Along with progress in other spheres, criminology and remedial treatment for the socially unacceptable will undoubtedly make rapid strides in the Twenty-second and Twenty-third centuries.
Purely retributive justice is not a satisfactory answer to the enlightened Welfare Officer of the Future. Psychiatry, criminology and electronic mind control could combine into an entirely new concept of reclamation. In the right hands this would be an advance into something close to Utopia – in the wrong it would be leave 1984 looking like a pleasant week-end in the country.
This thoughtful new novel is a daring attempt to handle the deliucate theme of advanced criminology and the unresolved conflict of Society versus those who will not or cannot conform. Try as they will to be impersonal and humane, the psychiatrists of the future – even with electronic aids – will be as human as we are today. Their problems will be ours…
Lost in space…lost in time. There can be no more terrifying situation for any spaceman to be in, and such was the problem when Commodore Grimes’ Faraway Quest broke free from the mysterious Kinsolving’s Planet.
Because the universe was vast and they had been out beyond the Galactic Lens. Because time is infinite and they had slipped beyond their own epoch. Because in whatever universe they were in they could raise no etheric word, no telepathic beacon, no other star vessel.
But for John Grimes, a veritable Commodore Hornblower of the future space seas, there had to be a way back. The first step was to locate Earth, the launching place for all humanity.
But Earth turned out to be legend and myth and faith – and Grimes’ rebellious crew were to enact roles already fabled before they were born.
HAUNTED BY THE PAST, JOHN PETERSEN WOULD GIVE ANYTHING TO TURN BACK THE CLOCK…OR WOULD HE?
When Lightning blasts off without him, Second Officer John Petersen is finished as far as Trans-Galactic Clippers are concerned. Branded a deserter, stranded on Carinthia and desperate for a job, there are very few places left to go. The Rim Runners would have him – they’ll have anyone who’s still warm and can flash some kind of certificate. But there may be a less than unpleasant alternative…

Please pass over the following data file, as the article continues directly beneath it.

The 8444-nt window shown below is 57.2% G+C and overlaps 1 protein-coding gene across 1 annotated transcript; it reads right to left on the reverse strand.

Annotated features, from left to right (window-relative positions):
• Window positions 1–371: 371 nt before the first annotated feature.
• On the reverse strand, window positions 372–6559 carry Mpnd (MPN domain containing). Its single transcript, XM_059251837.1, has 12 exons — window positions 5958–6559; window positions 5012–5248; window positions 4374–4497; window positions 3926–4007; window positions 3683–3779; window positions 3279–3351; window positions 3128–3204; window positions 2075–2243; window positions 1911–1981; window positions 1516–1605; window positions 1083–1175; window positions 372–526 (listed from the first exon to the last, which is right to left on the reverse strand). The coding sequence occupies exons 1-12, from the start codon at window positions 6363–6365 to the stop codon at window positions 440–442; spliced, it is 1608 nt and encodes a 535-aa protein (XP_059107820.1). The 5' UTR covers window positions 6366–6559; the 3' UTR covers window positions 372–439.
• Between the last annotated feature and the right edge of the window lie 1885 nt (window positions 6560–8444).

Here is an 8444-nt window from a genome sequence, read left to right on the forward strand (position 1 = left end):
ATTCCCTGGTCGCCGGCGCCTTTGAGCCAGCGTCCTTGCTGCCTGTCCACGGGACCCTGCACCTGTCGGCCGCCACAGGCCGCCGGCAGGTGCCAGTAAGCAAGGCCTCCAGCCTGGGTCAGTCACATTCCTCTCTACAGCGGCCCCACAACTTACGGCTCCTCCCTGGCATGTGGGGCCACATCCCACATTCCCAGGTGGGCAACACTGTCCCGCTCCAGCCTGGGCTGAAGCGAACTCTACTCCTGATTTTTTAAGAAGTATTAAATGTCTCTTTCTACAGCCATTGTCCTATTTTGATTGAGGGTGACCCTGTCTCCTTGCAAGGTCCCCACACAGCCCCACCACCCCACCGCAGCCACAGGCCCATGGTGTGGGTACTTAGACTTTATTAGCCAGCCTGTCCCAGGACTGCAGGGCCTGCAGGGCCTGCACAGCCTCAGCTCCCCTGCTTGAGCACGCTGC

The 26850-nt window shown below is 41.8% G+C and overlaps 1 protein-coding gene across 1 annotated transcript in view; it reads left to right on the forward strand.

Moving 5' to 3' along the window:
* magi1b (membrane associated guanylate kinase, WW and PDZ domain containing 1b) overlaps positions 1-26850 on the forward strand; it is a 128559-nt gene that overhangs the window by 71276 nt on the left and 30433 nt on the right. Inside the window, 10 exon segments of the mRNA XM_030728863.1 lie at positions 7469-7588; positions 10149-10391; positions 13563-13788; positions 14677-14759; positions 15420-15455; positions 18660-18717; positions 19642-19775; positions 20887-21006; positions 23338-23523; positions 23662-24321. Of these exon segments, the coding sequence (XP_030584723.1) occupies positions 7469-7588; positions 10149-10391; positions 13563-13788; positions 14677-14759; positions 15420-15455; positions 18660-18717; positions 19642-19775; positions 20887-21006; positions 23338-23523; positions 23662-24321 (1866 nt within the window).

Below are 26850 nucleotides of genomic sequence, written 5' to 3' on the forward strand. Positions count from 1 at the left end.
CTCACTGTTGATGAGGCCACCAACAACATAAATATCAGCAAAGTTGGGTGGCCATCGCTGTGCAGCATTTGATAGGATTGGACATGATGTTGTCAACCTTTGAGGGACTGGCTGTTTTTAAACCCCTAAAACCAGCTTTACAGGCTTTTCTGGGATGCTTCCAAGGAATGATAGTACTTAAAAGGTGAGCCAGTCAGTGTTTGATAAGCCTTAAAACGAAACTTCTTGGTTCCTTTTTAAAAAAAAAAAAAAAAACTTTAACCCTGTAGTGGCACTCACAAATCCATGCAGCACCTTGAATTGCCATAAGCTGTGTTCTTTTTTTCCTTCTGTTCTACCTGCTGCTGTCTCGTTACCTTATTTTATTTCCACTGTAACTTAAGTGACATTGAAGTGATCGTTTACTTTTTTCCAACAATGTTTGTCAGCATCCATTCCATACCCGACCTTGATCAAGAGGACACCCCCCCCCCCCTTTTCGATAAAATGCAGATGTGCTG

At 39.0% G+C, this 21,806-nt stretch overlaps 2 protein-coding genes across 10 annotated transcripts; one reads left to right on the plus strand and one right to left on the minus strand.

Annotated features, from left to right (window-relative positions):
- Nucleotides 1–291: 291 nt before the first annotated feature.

Private detective Steve Vynalek needs Petersen. Has a fanatical scientist on the planet Wenceslaus really found a way to beat the time travel problem, a way to bring back yesterday? The Presidents of Carinthia and Vynalek are convinced that Petersen is the only man for the job. In the airless wastes of Wenceslaus, Petersen finds himself reliving the past, trapped in a terrible cycle of familiarity – a cycle that only he can break.
Dick Tredgold has spent seven years in jail for a murder he insists he did not commit. Now eligible for parole, he refuses to apply, because he feels that by doing so he would acknowledge his guilt. His family, at their wit’s end, appeal to Jesse Falkenstein for help.
Falkenstein realises the only way of getting Tredgold to leave prison is to identify the real murderer – no easy task in an eight-year-old investigation. And when Jesse re-examines the case he begins to discover that not all the witnesses were as reliable as they had seemed. . .
‘My favourite American crime-writer’ New York Herald Tribune
On June 1st 1963 Donald Bailey set out on a hiking tour. For twelve days it was mountain and lakes, rivers and fells, healthy exercise and the magic of a starlit campfire. On the thirteenth day they found a cave and decided to explore. A rock fall cut off the entrance and they searched desperately for another way out. Exhausted and battered, they finally scrambled through a small shaft into a strangely changed countryside which was familiar, yet not familiar.
From a cottager who fed them and tended their wounds they learnt that somehow they were back in the days of the Civil War. Roundheads and Cavaliers battled desperately across the country and they found themselves involved in the bitter struggle for power.
Unwittingly they gave information to a Roundhead spy, which resulted in the death of a Cavalier Commander. He returns from the dead in monstrous form, trying to exact a terrible vengeance on the bewildered pair who are desperately seeking to return to their own time.
THE HARD-CORE SCIENCE OF HAL CLEMENT
The supreme practitioner of “hard” science fiction, Hal Clement combines ingenious problem-solving with suspenseful drama and action. These ten stories show the mastery of science and fiction that Clement has displayed in such favourites as Mission of Gravity, Iceworld, and Needle.
UNCOMMON SENSEIf your back’s to the wall, even a deadly predator can be useful.
ANSWER”Know thyself” is great advice…if you don’t follow it all the way.
QUESTION OF GUILTWas he a medical pioneer…or the first vampire?
IMPEDIMENTMind-reading makes for perfect trust – as long as it works both ways!
-AND LOTS MORE!